In Greek mythology, Acarnan (Ἀκαρνάν; genitive Ἀκαρνᾶνος) was a son of Alcmaeon and Callirrhoe, and brother of Amphoterus. Their father was murdered by Phegeus (or, in some sources, his sons Agenor and Pronous), when they were yet very young, and Calirrhoe prayed to Zeus to make her sons grow quickly, that they might be able to avenge the death of their father. The prayer was granted, and Acarnan with his brother slew Phegeus, his wife, and his two sons. The inhabitants of Psophis, where the sons had been slain, pursued the murderers as far as Tegea, where however they were received and rescued. At the request of Achelous they carried the necklace and peplos of Harmonia to Delphi, and from thence they went to Epirus, where Acarnan founded the state called after him Acarnania.[1][2]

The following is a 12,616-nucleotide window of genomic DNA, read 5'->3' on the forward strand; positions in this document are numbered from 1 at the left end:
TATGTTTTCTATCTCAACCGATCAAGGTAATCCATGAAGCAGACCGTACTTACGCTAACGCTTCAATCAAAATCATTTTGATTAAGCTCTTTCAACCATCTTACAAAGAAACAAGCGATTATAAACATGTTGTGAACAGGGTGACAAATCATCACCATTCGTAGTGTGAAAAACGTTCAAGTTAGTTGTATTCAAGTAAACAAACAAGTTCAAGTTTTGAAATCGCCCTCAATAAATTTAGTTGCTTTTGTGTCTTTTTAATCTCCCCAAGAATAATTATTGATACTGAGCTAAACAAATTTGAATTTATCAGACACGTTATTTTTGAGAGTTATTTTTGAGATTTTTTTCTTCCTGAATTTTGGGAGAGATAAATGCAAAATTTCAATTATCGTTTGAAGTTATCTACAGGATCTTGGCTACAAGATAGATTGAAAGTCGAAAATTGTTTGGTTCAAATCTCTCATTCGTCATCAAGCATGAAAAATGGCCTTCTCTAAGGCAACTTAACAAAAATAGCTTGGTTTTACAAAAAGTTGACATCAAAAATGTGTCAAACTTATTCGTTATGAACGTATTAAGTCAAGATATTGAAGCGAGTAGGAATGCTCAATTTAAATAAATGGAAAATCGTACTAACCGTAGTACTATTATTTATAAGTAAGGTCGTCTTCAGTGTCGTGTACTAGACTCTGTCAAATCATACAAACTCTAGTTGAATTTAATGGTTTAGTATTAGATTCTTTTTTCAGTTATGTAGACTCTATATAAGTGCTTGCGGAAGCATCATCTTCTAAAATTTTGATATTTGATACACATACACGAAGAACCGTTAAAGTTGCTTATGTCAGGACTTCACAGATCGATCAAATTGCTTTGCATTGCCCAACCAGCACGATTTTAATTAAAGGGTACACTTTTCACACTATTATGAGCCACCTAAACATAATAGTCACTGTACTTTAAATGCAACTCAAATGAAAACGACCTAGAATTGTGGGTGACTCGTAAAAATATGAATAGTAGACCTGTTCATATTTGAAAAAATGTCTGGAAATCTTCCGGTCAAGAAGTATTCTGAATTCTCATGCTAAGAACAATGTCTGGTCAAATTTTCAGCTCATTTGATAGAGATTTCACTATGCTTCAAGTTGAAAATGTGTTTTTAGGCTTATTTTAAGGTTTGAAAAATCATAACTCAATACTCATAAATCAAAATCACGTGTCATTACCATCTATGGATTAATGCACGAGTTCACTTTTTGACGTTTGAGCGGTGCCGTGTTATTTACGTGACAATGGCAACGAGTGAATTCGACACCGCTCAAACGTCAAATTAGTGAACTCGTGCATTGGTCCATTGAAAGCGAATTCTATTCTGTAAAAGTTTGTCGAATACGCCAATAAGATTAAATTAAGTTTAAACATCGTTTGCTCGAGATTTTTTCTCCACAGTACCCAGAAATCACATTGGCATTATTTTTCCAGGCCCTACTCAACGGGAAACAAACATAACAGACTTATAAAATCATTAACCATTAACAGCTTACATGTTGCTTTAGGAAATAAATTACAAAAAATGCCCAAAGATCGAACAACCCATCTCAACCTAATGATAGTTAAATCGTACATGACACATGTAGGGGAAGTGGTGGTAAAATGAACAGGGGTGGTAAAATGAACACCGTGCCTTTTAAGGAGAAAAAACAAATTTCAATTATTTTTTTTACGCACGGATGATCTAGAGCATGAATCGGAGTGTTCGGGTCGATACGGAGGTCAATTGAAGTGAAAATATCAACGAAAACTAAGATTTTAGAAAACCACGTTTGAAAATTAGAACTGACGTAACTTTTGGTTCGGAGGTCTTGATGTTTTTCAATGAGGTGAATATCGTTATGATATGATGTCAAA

1. Bibliotheca 3.7.5-7 ; Ovid, Metamorphoses 9.413, &c.; Thucydides 2.102; Strabo 10.2.6.
  2. Schmitz, Leonhard (1867). "Acarnan". Dictionary of Greek and Roman Biography and Mythology. 1. p. 5. Retrieved 2007-08-18.


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